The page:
New York (AFP)
When America’s oldest bicycle store opened, Spanish flu ravaged New York. More than a century later, it helps residents work and stay healthy, as the bicycle plays a critical role during the coronavirus pandemic.
While almost all stores were ordered to close for the closure of the Big Apple’s COVID-19, bike shops like Bellitte Bicycles were considered essential businesses and allowed to stay open.
They have proven to be a boon for New Yorkers who have to go to hospitals, migrant workers delivering take-out food and trapped residents desperate to flee their cramped apartments for lonely exercise.
“Business is good, but it’s also about serving the community,” said co-owner Sal Bellitte, whose grandfather opened the store in the Jamaican neighborhood of Queens in 1918.
While locals avoid buses and subways due to social isolation and take advantage of streets with no regular traffic, bicycle shops are one of the few businesses that do a decent business.
“Business is booming,” said Paris Correa, 29, who recently started working at Bike Stop, another Queens branch. “I was hired because the owner knew it was going to be crazy. “
Residents pick up old bikes or buy new bikes to make up for canceled Pilates classes and closed gyms while the drivers stop to fix the brakes or gears.
Bellitte Bicycles is the oldest permanently owned bicycle store in the United States, according to Bellitte, who is the third generation of her family to own the store.
– “Safety rope” –
It opened the year that an influenza pandemic killed an estimated 30,000 New Yorkers, operated during the Great Depression, World War II, the September 11 attacks and Hurricane Sandy, which wreaked havoc in 2012.
“We have seen everything. The coronavirus pandemic is like closing the loop, “Bellitte, 56, told AFP, adding that he thought it was the worst crisis yet” because of the uncertainty. “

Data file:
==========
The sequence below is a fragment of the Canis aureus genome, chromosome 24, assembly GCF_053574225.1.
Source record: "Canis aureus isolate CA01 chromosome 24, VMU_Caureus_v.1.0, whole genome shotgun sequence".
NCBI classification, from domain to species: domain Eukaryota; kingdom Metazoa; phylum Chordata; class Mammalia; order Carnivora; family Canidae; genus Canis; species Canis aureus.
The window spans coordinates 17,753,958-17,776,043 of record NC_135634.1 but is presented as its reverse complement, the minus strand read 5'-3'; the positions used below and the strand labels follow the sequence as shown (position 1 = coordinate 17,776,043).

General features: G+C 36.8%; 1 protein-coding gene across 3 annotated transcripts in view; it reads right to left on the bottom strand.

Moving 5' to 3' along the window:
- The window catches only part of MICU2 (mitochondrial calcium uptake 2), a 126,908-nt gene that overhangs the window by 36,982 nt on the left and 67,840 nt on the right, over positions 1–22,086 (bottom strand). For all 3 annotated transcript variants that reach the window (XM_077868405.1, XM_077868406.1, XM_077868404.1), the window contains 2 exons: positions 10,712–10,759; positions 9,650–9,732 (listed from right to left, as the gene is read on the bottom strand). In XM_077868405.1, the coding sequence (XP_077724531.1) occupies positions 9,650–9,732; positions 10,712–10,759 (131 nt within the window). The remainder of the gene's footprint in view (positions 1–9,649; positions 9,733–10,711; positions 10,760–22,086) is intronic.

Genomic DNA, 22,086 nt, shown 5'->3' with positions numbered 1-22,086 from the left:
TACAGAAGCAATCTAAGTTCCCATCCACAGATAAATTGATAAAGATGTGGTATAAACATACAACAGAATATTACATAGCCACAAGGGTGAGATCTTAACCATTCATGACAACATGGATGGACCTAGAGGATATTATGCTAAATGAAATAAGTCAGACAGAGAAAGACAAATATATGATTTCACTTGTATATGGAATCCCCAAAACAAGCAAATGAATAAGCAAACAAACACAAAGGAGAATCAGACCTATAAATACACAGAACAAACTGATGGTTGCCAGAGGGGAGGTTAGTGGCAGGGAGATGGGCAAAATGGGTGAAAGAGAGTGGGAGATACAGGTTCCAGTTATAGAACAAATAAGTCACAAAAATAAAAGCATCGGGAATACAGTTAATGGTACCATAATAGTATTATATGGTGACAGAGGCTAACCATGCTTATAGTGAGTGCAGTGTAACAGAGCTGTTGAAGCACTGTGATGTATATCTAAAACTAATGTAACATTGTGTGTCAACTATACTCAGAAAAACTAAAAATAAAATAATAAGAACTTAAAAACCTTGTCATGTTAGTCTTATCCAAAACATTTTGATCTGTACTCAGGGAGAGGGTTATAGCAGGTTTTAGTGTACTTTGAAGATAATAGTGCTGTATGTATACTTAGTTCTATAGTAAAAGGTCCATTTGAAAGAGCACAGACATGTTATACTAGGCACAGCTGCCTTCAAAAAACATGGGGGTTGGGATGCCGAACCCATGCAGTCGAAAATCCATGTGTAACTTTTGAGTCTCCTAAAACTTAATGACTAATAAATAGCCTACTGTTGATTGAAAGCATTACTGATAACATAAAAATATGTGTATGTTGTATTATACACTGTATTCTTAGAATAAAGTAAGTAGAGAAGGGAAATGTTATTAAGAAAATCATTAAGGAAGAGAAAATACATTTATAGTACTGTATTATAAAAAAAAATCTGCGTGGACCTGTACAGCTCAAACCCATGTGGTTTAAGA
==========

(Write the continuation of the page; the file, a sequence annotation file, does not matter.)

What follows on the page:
For many workers, the closure of New York, which Governor Andrew Cuomo extended until April 29, forced them to rely on a bicycle for the first time.
Oliver Bucknor – 50, from the Caribbean island of Jamaica, lost his job as a van driver when the deadly epidemic began to spread across the city early last month.
He bought an old bike from his owner for $ 250 and brought it to Bellitte for a tune-up before embarking on a new job of delivering food.
“A bicycle is a lifeline for many people,” he told AFP. “It allows me to continue making a living. “
Other residents are using Citi Bikes, New York’s popular bike-sharing system, which the government has temporarily made available to healthcare workers for free.
Emily Rogers, a 27-year-old social worker, started cycling for half an hour to and from the public hospital where she works on a Citi bike after worrying about using the subway.
“It’s nice to be outside a bit and not feel guilty,” said Rogers to AFP, adding that she will likely stick to cycling once New York reopens.
Citi Bike has extended the cleaning of its bikes. Staff at popular docking stations disinfect two-wheelers when returned by customers.
Displacement increased as the virus became a concern, but declined after residents were ordered to work from home later in March.
During the lockout, the most popular platforms have moved from outside bus and train stations to nearby hospitals, suggesting that medical staff and loved ones visiting COVID-19 patients rely on Citi Bikes.
– Lonely riders –
“This is not normal traffic,” a Citi Bikes spokesperson told AFP.
For other New Yorkers, cycling is a way to stay healthy and kill the boredom of a lockout lasting several weeks, even if it means riding without friends.
“It’s good for your body, it’s good for your soul, it’s good for your mind,” said Peter Storey, 64, president of the New York Cycle Club.
Robin Lester-Kenton, 41, had to take his sons – aged seven and five – out of the house and took advantage of an empty basketball court in Brooklyn to teach them how to ride a bicycle.
“There is nothing like a magical open space at the moment,” she told AFP.
But gloom and gloom also abound, as the coronavirus paralyzes touring businesses, as operations were halted due to the ban on social gatherings and the absence of tourists.
John McKee, owner of Brooklyn Giro tours, estimates that the crisis made his business go back two years.
“Last year we were all celebrating and going out for steak dinners. This year, it’s like we’re all trying to find food stamps, “he said.
Back at Bellitte Bicycles, Bellitte says it will stay open as long as they stay healthy themselves.
“If one of our guys shows symptoms, we will have to close. “
© 2020 AFP